2020 was a bolt out of the blue for most companies. The pandemic brought a host of complex problems to employees – with everyone effected in different ways. Care responsibilities came to the fore as employees supported vulnerable family members, and school closures meant childcare and work duties clashed. Not to mention, staff are processing a whole new set of stressors.
As a result, many companies have shied away from annual performance reviews. Twitter has suspended their reviews for a year. It seems the last thing we need is an evaluation - especially since, according to Gallup, only 14% of employees ‘strongly agree’ that performance reviews motivate them.
But feedback is essential to our career development – and to every company’s growth. If we are mindful of these challenges, formal employee performance reviews provide a deep dive into company-wide performance - and set employees up for success.
Remind yourself of what constructive feedback really is. Constructive feedback locates areas for improvements that are actionable. It is realistic about how we can change our performance – and provides steps to get us started.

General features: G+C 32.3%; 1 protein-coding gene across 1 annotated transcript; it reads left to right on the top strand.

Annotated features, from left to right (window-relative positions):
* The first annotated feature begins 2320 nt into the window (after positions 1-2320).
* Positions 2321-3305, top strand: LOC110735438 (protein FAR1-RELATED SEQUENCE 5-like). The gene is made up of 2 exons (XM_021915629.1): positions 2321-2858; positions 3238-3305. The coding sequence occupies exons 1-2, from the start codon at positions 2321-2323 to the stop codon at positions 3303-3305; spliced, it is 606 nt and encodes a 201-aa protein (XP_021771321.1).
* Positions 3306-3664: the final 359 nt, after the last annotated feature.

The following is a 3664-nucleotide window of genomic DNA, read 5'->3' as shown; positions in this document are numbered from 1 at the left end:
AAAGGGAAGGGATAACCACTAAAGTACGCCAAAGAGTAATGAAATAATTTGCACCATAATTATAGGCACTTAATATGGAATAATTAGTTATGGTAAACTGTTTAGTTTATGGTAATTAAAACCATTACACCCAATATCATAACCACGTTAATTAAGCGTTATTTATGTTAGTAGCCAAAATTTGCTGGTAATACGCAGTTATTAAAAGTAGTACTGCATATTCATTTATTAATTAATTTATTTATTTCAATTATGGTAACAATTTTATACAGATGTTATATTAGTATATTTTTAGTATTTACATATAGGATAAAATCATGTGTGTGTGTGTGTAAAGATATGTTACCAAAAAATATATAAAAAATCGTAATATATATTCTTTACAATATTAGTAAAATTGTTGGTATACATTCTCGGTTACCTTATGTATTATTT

Jennifer Robison warns against discussing pay and performance in the same meeting. This makes employees feel the performance review process is ‘make or break’, on which their income depends - an attitude that is likely to place undue pressure on team members!
Self-assessment is often looked down upon, due to the assumption that employees will give themselves an ‘easy A’.
Even if they are biased towards a positive outlook, they allow employees to give evidence of their achievements.
Gathering this information helps with the move to remote work. Managers lack data they would have had in-office. Self-assessments help each employee’s achievements to be recognized.
Human resources software can make this process simple.
Data gaps mean it may be useful to get a range of perspectives. 360 Feedback gathers the perspectives of staff at all company levels to evaluate an employee’s performance.
This means managers have more information at their disposal as they write performance appraisals. Additionally, different company relationships will value different skills.
In Harvard Business Review, Anna Tavis writes that skills such as collaboration are ‘at a premium’ during the pandemic, and performance reviews should surpass the ‘transactional’. Peers are more likely to rate colleagues on their teamworking skills – which offers a more holistic perspective of the value an employee brings.
Culture of open feedback
Multiple perspectives for more evidenced appraisals
Development benefits all company levels – as all have a say
Peer reviews mean a broader range of skills assessed, including teamwork and equitable practices
Both managers and employees receive evaluation
Sometimes we think feedback works best if it’s personal – but this isn’t necessarily true. FastCompany highlights the problem of ‘egocentric bias’ in our response to performance reviews – where we frame experiences in line with our perspective.